(Reuters) - Wisconsin Governor Scott Walker on Wednesday signed a bill into law that bans the manufacturing and sale of personal care products containing tiny plastic beads that are known to pollute waterways.
The law makes Wisconsin one of seven states including Illinois and New Jersey to ban the tiny pieces of non-biodegradable plastic known as microbeads, often used as an exfoliant in soaps and toothpaste.
It bans manufacturing of microbead products at the beginning of 2018 and their sale at the beginning of 2019.
Walker, a Republican, has said he will announce in mid-July whether he will seek the party’s nomination for the 2016 presidential election.
“We’re elated to finally have the microbeads bill signed into law,” said Amber Meyer Smith, director of government relations of Clean Wisconsin.
Microbeads are so small they often slip through wastewater treatment systems and end up in nearby waterways, according to the National Oceanic and Atmospheric Association.
In 2014, Illinois became the first state to ban microbeads after a team of researchers with 5 Gyres Institute, a California-based environmental group, found high levels of beads in 2012 from samples taken at Lakes Erie, Superior and Huron. Scientists have also found beads in the ocean.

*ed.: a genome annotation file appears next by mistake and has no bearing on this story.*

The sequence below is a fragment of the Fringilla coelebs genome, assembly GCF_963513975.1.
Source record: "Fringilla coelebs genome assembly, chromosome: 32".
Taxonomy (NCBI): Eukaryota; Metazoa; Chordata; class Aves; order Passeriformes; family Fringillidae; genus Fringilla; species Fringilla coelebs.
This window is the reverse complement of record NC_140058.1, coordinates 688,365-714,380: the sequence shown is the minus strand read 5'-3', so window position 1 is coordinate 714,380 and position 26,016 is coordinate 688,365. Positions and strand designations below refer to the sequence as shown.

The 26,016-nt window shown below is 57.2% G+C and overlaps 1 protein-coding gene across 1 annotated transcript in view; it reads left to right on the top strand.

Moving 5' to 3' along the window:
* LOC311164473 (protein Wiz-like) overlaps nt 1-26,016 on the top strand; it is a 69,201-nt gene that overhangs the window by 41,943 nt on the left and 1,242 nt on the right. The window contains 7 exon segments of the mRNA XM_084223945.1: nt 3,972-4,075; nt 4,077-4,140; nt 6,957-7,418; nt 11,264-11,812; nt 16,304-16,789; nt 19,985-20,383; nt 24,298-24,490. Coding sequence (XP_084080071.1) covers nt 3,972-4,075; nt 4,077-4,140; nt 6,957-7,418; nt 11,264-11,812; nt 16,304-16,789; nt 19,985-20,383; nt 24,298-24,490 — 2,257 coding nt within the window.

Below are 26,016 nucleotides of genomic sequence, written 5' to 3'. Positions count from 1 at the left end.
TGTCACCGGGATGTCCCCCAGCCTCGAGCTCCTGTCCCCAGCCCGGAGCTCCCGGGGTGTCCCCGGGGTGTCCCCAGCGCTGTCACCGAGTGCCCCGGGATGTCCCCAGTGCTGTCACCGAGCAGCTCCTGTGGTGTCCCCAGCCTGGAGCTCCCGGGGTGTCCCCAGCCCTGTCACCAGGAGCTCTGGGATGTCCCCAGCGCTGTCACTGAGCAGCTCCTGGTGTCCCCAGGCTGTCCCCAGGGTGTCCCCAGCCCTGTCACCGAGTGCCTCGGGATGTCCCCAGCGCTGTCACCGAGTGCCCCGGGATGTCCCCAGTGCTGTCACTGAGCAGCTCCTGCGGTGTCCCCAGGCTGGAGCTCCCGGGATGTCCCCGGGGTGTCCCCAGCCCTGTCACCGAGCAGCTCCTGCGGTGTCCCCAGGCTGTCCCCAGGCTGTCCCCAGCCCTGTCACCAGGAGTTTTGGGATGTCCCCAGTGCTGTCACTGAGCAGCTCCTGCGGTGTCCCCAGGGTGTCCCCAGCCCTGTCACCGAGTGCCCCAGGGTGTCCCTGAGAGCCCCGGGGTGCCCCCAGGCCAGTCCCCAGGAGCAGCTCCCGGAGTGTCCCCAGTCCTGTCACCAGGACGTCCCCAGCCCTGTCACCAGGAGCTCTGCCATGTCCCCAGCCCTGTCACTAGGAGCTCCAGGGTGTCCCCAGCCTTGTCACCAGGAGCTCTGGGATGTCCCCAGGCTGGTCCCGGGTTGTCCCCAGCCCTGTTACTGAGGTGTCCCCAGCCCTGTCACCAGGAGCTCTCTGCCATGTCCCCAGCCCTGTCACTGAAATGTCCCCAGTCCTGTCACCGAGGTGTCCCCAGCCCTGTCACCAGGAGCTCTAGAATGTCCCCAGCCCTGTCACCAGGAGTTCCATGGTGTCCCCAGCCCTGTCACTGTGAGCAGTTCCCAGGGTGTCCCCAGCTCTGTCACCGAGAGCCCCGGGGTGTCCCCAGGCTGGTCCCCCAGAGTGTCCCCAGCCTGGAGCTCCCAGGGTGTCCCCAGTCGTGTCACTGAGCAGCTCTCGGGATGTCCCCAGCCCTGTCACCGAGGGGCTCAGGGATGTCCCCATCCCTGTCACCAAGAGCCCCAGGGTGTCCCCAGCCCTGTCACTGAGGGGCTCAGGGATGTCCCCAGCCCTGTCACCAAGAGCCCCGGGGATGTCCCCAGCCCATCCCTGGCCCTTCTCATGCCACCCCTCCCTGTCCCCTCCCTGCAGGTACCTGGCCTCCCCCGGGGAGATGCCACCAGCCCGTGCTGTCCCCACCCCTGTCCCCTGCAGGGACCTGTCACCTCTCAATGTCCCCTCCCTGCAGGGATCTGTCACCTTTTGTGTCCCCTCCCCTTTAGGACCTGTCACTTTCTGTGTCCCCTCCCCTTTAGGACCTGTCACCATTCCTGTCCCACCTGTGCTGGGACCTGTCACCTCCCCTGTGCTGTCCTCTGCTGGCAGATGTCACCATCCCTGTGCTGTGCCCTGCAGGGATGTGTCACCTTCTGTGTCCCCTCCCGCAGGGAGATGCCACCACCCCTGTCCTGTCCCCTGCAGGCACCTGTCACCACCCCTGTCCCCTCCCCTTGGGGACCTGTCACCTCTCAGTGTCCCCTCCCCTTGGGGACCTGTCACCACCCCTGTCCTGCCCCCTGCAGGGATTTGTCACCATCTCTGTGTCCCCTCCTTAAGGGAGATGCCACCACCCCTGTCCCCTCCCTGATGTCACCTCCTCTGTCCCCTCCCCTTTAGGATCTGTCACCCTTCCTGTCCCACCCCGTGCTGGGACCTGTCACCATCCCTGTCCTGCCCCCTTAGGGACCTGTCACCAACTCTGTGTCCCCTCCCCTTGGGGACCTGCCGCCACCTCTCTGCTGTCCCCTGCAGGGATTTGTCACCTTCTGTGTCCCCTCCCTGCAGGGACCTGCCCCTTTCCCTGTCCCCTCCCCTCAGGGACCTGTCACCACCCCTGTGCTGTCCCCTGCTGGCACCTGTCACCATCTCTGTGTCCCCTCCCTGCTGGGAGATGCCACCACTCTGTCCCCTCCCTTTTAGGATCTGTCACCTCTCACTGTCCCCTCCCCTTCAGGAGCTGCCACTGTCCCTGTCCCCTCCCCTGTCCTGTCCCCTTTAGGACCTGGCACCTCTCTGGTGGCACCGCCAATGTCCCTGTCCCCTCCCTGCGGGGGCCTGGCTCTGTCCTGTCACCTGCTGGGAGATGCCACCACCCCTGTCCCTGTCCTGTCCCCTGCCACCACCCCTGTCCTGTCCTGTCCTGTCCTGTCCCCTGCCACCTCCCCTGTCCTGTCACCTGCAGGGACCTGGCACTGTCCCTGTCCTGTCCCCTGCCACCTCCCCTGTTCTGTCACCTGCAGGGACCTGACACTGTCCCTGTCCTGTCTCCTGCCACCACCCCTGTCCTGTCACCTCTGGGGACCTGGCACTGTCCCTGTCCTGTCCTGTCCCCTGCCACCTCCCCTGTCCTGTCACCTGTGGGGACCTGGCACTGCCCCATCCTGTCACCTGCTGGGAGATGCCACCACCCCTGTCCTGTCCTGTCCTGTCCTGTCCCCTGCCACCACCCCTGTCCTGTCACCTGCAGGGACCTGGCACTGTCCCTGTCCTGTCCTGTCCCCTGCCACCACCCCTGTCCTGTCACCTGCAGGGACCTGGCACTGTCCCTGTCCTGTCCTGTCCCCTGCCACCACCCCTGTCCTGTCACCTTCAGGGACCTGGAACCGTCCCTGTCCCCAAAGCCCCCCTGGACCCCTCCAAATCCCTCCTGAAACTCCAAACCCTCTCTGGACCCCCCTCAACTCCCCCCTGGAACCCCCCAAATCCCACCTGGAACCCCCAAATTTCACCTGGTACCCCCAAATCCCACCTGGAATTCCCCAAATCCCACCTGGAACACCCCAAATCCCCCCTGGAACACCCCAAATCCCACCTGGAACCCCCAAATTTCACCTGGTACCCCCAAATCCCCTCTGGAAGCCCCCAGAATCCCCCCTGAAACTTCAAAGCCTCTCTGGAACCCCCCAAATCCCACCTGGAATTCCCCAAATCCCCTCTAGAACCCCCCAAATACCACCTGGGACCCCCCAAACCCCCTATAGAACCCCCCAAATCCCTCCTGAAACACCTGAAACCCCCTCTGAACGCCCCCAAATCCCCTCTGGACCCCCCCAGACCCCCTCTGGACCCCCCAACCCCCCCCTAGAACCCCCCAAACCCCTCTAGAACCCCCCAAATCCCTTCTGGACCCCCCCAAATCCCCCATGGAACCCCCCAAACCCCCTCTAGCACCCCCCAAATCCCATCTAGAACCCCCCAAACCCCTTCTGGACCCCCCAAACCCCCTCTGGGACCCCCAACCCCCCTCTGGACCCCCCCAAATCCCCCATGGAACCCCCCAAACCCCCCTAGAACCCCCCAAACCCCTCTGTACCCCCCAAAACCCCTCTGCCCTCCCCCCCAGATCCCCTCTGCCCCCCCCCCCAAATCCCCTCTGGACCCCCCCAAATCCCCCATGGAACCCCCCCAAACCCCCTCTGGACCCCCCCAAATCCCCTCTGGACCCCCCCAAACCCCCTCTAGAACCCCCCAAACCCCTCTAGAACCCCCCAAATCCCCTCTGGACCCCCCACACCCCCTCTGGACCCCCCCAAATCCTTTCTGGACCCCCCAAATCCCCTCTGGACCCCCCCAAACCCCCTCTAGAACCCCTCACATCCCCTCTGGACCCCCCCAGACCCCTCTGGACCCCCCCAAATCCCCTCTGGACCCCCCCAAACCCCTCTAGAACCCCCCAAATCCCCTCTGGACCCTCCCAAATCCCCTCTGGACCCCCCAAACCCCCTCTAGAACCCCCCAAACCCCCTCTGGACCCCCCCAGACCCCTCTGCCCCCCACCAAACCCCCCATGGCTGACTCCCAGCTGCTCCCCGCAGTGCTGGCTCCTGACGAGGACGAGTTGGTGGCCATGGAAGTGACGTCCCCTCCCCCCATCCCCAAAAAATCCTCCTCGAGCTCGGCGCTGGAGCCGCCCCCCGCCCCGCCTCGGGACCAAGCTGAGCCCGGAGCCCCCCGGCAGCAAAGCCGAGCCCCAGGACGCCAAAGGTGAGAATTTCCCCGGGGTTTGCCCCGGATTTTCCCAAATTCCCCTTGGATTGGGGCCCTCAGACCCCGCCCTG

Fish mistake microbeads for food and eat them, threatening the ecosystem and human health, according to Clean Wisconsin.
The Personal Care Products Council, a trade association representing the cosmetics and personal care products industry, supports bans on microbeads.
“We are guided by the core value to do the right thing based on the best available science when addressing product safety or the environmental impact of our products,” the council said in a statement after the Illinois bill was signed into law.
Reporting by Brendan O'Brien in Milwaukee; Editing by Mohammad Zargham